I save the fat, skin, and bones from meat that I cook in the bag with the vegetable scraps. Once I get a big bag full, it’s time to make stock. I prefer to do it when it’s cooler too.
If you boil or steam veggies on the stove, you can put your leftovers in the stock bag and even the liquid. The cooking liquid is full of nutrition from those veggies. It will add flavor and nutrients to your homemade bone broth.
Don’t forget you don’t have to have bones to make broth, you can also make vegetable broth.
How do I use bone broth
Stock can be used to make soups and stews, but it’s also a great ingredient for casseroles, pot pies and dressing. You can cook your pasta or rice in it to add amazing flavor or you can even cook your mashed potatoes in it for a punch of flavor. You can use it for the cooking water to steam your veggies or even add it to stir-fries and other dishes.
Bone broth is so nutritious, you’ll want to find as many ways as possible to get it into your diet. When you’re sick, broth is a great healer, just heat some up in a mug and sip away. You’ll be feeling better in no time. It’s also very comforting.
How to make homemade meat stock
When you cook your grass fed bone broth, you just throw everything in a big stock pot and fill your pot with water. Turn it on high and put the lid on. Using the lid helps steam the bones and extract more nutrients, but it also saves water and energy by making the liquid heat up faster.
Once the water is boiling, you’ll want to turn the heat as low as it will go. If you get distracted by a child needing help snapping their pants in the bathroom, the juice will boil over all over the top of your stove. I’m not saying that’s happened, I’m just saying it can.
Once the broth is boiling, you’ll want to continue to let it boil for at least 4 hours and up to 48. Don’t use any salt when you’re boiling the stock, you can add that at the end to taste if you wish. If you add it in the beginning, it will concentrate as it cooks and become too salty.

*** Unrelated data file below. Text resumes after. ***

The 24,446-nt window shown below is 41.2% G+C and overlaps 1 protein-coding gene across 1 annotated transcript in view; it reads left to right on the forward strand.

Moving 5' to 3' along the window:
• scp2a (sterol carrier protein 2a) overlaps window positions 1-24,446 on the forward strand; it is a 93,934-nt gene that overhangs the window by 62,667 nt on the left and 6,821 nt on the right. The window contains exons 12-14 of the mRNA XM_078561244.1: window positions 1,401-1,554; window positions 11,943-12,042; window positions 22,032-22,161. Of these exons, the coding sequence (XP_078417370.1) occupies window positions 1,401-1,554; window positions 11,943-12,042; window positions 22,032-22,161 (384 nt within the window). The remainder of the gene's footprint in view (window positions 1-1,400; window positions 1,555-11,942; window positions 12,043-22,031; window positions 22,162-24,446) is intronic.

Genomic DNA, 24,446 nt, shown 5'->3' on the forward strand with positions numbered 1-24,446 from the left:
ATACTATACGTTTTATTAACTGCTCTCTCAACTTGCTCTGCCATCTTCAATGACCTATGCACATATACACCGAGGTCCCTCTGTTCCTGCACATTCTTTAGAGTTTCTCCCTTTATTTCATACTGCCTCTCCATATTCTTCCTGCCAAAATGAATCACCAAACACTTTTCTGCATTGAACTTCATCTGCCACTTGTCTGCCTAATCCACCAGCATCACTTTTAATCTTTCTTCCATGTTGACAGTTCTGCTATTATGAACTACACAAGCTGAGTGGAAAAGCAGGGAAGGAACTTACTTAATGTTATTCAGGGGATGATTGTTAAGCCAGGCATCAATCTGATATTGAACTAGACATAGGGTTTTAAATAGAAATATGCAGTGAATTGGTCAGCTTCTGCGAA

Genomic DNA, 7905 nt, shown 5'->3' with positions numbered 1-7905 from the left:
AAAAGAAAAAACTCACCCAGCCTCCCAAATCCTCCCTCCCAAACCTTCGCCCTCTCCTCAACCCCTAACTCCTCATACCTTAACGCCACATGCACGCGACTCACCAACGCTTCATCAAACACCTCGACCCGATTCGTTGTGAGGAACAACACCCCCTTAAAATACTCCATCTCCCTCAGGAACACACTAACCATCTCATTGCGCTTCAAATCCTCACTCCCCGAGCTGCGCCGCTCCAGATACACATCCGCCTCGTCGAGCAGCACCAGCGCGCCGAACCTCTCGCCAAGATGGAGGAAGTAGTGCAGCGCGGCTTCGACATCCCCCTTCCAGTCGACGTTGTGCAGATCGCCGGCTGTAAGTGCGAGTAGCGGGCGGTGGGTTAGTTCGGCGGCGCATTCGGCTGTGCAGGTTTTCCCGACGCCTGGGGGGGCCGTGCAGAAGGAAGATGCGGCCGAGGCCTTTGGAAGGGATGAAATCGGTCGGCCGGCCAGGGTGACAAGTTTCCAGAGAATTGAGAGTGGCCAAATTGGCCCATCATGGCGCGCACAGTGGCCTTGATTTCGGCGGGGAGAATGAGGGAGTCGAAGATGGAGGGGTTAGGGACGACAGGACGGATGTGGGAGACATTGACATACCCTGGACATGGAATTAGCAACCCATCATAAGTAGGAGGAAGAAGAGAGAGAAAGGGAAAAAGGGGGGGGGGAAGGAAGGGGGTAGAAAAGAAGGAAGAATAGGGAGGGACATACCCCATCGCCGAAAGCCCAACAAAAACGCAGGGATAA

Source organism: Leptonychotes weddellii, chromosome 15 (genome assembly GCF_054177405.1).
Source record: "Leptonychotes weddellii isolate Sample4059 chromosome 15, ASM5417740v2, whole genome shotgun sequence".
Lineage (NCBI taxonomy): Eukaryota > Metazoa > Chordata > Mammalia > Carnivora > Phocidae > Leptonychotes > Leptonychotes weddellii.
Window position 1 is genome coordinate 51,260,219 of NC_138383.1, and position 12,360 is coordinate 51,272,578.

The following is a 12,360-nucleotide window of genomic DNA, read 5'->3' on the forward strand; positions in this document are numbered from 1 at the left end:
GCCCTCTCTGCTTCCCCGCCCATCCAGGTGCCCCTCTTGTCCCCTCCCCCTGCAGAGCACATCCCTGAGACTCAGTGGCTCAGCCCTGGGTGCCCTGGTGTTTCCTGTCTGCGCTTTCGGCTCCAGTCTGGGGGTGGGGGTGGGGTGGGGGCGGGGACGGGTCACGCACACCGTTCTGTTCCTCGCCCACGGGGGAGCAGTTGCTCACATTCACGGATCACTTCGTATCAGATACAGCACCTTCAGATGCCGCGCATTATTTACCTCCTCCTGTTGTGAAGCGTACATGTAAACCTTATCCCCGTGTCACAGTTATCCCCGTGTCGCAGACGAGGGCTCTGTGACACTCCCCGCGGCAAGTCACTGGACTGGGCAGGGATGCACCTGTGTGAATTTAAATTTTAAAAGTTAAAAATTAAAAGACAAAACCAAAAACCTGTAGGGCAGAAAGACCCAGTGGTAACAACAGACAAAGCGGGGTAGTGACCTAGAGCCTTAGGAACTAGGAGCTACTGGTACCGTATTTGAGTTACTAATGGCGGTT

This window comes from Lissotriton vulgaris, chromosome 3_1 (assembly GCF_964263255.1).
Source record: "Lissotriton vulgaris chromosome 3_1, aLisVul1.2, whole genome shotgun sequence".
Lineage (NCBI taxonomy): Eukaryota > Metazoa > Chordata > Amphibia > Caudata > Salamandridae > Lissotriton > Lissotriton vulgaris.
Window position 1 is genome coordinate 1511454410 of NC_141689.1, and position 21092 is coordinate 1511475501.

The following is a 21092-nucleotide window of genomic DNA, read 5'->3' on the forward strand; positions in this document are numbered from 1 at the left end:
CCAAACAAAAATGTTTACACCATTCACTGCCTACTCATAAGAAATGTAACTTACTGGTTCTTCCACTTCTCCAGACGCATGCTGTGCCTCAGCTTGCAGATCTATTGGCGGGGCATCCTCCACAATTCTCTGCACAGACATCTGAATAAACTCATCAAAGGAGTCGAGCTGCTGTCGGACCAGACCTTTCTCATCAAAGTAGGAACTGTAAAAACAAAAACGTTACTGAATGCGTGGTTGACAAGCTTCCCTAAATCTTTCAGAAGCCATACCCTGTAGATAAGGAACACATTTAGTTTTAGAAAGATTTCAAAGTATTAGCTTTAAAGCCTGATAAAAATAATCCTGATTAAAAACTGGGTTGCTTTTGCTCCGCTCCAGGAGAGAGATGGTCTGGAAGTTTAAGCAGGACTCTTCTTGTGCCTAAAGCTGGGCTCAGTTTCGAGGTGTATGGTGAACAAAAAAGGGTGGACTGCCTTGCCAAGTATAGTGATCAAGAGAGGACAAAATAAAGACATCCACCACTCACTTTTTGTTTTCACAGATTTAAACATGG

Let the broth cool and strain out all the solids and pack in containers to store in the freezer. I use quart size containers and even mason jars will work if you don’t like using plastic.
I never remember to thaw them out to use them, so I like the open-top containers that the giant block of stock ice can plop out of. Remember for any container to leave an inch of space at the top so the liquid has room to expand.
How to make homemade stock or broth in an instant pot or pressure cooker
You can even make your nourishing stock in your instant pot. Just combine the same ingredients and set it on high for 20 minutes. It seems like magic that food scraps can become a nutritional supplement to your family’s meals, but in an instant pot, it’s even more amazing.
How to make free range bone broth in a crockpot
You can make bone broth in your crockpot easily as well. Just dump everything in, cover with water, and cook on low for about 24 hours.
You can reuse your bones as well. Once you have made a batch of bone broth, put the bones back into the pot, add more water and a teaspoon of vinegar and they will release even more broth.
For more basic cooking skills that will help you nourish your family, click here.